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Anyways, it seems like China is definetely overheating like Spain in 2000-2008...

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Did I see correctly, that some tunnels (like in 4:15) are not lighted but still decently bright?
I guess tunnels structures can be covered with luminous materials.
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Old October 6th, 2015, 02:43 PM   #3046
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Chinese expressway debt ballooned in recent years. They built a lot of expressways in low traffic areas. It appears they want to serve all cities equally, instead of looking at traffic potential. Losses tripled from 2013 to 2014 to € 22.7 billion.

Overall toll revenue is € 56.7 billion (2014), which is more than the economy of some smaller developed countries.

It is estimated that 70% of the world's toll road mileage is in China.
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Old October 6th, 2015, 10:26 PM   #3047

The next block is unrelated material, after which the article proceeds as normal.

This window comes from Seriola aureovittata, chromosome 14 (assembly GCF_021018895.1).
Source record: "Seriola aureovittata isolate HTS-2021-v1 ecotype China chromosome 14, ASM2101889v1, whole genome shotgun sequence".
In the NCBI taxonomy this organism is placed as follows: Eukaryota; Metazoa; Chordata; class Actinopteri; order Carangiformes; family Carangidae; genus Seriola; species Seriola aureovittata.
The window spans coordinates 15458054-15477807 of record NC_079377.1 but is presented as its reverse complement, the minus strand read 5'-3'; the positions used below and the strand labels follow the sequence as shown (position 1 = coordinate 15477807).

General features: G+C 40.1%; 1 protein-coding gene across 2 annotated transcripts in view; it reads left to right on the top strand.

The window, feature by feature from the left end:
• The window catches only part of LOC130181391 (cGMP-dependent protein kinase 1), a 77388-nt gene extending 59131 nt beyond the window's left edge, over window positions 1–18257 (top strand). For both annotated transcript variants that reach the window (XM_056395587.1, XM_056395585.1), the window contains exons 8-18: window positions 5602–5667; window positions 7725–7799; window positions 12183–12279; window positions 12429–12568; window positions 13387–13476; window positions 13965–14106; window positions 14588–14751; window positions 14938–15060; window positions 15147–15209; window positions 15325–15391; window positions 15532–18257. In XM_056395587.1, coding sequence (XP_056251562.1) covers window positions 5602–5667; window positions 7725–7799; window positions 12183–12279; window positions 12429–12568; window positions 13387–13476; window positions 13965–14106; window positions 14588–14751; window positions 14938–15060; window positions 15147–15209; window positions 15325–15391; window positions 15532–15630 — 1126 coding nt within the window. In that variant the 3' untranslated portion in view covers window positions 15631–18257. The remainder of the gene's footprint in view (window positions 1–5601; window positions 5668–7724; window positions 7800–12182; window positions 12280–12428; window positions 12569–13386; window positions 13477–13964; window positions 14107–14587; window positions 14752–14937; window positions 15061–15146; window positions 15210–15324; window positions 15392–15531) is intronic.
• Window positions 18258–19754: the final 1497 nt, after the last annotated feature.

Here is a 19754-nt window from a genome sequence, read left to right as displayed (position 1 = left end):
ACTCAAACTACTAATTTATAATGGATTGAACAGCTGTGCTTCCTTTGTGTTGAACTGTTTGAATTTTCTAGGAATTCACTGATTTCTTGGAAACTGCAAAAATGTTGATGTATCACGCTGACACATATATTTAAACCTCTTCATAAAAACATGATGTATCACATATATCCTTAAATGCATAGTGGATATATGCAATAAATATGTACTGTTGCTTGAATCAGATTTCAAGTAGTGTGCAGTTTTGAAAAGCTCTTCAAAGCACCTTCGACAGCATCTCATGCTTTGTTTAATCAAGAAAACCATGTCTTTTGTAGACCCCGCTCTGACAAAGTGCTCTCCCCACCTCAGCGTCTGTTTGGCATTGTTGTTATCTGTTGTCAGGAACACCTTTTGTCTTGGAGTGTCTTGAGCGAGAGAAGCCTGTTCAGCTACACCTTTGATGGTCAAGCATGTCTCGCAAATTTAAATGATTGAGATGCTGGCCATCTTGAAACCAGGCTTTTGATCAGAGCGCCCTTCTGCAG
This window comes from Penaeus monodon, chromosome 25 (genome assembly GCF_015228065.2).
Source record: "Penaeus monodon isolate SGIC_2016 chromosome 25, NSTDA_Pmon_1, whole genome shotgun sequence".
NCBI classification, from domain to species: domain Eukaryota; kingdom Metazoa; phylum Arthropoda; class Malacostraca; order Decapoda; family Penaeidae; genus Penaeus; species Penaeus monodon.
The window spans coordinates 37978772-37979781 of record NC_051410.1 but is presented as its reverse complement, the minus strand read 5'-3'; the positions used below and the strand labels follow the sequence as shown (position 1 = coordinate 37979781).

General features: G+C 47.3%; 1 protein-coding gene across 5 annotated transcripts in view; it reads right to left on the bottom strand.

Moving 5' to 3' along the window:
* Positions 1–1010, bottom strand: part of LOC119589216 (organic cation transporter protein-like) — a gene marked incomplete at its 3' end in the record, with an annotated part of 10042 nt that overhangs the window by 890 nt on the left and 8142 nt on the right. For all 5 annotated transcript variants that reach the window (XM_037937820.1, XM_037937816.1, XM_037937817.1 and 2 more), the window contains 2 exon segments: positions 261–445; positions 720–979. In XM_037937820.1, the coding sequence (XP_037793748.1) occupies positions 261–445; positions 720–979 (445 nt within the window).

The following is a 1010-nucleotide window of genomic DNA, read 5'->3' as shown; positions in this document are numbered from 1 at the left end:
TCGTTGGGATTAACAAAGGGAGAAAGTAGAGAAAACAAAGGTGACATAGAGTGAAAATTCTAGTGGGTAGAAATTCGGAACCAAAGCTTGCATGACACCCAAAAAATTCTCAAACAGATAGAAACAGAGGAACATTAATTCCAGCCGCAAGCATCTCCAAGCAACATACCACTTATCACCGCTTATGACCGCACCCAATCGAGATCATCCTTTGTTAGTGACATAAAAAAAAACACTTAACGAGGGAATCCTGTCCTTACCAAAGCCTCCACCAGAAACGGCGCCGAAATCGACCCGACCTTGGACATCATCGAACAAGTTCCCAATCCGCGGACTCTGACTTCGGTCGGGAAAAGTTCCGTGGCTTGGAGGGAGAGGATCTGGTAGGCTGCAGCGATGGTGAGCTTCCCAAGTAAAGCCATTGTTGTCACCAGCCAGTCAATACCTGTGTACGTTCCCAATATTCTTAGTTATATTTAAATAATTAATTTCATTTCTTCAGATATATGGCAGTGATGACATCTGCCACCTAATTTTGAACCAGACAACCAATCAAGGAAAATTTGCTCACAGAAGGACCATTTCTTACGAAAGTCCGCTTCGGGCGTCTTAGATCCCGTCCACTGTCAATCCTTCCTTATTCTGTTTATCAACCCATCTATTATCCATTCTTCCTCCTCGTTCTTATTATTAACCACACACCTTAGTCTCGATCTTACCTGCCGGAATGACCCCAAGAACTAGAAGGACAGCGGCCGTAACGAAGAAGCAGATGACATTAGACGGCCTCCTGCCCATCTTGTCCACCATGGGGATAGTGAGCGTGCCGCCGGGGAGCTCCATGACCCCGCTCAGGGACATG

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Golden Week traffic:





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Old October 7th, 2015, 07:24 PM   #3048
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Wow....That's worse than all the world's busiest checkpoint....
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Old October 7th, 2015, 09:35 PM   #3049
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Ouch. That looks bad. Wonder how long did it take to actually get somewhere in that kind of traffic? I'd probably just stay home.
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Old October 8th, 2015, 12:14 PM   #3050
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50 lanes?!?!?! I'm astonished. I think that toll road should considered to be made free.